Risking everything…

 

If your ABC license permits minors in your business, or if your business is a place where minors try to sneak inside, this post may be the most important one you ever read here.

Sounds dramatic? Sure. But, it’s also true. Let me prove it to you…

 

PROOF #1 – The Human Risk

Perhaps the first evidence I offer you should be about how serving a minor might result in financial ruin. But I don’t think so. People I know, including my clients, value self-respect more than financial success. They make doing the right thing a core principle of their life.

Some might say not selling alcohol to minor is the socially responsible thing to do. And while that’s true, my experience suggests it much more personal than that.

In the last years of owning and operating the Shark Club, University of California Irvine fraternities bussed hundreds of students to the club for a special college promotional event. The night was a huge success, and it seemed all went smoothly.

It hadn’t.

The next morning my manager, Heather, called me crying. She‘d taken a morning call and heard that one of the students, Ralph Nunez, left the club, walked half a mile to a freeway ramp, ran across the freeway, jumped the middle divider, and was hit by a vehicle. He died from his injuries.

Immediately, the ABC visited the club and investigated. Ralph could neither be seen entering the 21-and-older entrance nor seen on any video.

New stories quickly came out that Ralph was consuming jungle juice (a concoction of several liquors/liqueurs) on the bus.

The timing of when the bus arrived and how long it took customers to get in (massive lines from busses arriving at same time), and knowing when the tragedy occurred, made it unlikely Ralph got in. Yet, his friends said he did, for a short time. They also said he didn’t get alcohol inside the club.

After my club was initially named in a lawsuit, lawyers for Ralph’s family discovered the many safeguards we had in place to prevent a minor from getting alcohol, or even being in the vicinity of alcohol. As a result, we were removed as defendants from the complaint.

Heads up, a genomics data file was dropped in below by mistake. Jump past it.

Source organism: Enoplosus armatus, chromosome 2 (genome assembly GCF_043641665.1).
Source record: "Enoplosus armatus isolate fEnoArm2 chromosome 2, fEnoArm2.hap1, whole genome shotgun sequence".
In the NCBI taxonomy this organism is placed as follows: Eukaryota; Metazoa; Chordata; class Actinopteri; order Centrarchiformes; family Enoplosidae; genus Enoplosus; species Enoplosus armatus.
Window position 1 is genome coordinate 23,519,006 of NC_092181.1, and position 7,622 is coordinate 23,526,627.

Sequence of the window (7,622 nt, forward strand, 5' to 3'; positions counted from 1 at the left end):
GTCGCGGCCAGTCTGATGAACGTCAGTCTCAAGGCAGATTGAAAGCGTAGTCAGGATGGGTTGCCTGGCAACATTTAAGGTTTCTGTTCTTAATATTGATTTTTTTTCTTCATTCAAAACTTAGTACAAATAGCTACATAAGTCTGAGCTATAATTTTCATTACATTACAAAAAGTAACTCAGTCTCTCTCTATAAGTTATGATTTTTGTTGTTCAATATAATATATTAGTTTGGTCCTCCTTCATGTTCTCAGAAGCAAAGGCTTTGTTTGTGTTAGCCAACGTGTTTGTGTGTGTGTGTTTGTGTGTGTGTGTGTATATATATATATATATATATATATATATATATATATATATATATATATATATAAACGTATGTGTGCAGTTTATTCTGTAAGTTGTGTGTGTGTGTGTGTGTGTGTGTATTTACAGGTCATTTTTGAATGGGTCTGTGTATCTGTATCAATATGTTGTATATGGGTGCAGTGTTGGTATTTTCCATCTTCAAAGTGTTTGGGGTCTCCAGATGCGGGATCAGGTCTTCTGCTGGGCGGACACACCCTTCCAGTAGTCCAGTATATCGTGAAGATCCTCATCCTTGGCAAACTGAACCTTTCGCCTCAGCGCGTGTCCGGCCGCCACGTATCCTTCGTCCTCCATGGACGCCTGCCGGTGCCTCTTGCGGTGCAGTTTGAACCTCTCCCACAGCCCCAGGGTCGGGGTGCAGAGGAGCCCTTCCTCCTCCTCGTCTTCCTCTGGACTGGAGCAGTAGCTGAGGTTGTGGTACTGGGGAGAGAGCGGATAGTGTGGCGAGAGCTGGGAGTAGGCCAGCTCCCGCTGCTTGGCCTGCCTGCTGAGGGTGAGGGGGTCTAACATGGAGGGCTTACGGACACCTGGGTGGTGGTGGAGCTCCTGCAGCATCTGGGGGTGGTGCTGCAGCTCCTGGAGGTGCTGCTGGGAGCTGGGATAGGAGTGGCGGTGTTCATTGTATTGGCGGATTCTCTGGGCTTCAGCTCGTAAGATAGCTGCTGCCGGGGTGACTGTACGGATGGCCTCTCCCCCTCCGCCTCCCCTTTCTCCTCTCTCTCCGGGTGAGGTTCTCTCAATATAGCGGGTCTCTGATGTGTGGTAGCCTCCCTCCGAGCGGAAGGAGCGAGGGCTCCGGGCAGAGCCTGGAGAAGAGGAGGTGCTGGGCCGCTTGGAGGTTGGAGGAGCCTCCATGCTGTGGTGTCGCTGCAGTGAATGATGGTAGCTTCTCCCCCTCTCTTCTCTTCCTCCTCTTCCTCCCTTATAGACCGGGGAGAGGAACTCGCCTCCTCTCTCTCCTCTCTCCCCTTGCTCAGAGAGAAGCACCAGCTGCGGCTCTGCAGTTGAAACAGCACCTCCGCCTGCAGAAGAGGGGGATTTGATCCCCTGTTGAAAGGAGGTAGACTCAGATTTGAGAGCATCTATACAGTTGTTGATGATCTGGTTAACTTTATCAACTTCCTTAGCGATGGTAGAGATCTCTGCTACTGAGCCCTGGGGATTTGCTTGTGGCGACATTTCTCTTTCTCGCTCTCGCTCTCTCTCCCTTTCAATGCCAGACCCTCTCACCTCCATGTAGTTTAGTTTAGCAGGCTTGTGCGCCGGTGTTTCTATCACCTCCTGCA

I had to go to the California Highway Patrol office to obtain the medical report for the insurance company. I regret reading the report. The information included the injuries Ralph suffered and the toxicology report. His alcohol blood alcohol content was extremely high and he had multiple drugs in his system.

The Shark Club staff couldn’t remember seeing Ralph that night. Still, I will always wonder if any of our outstanding staff members saw him walk away in a noticeably impaired manner and didn’t engage Ralph.

If I knew our business served alcohol to Ralph, or ignored his impairment, my life would be diminished. As it is, I frequently think about him.

Tragedies involving youth are particularly sad and haunting.

The reason California has a dram shop law that holds licensees civilly liable for serving obviously intoxicated minors is the same reason the ABC runs the Minor Decoy program year-round: the California legislature and State government have long recognized that minors are at a significantly higher risk of harm when exposed to alcohol.

A few statistics demonstrate the higher risk of harm for minors:

  • Car crashes are the leading cause of death for teens and one out of three of those is alcohol related. (NHTSA, 2009)
  • In the United States, the crash rate per mile driven for 16-19-year-olds is four times the risk for older drivers. (Insurance Institute for Highway Safety, 2009)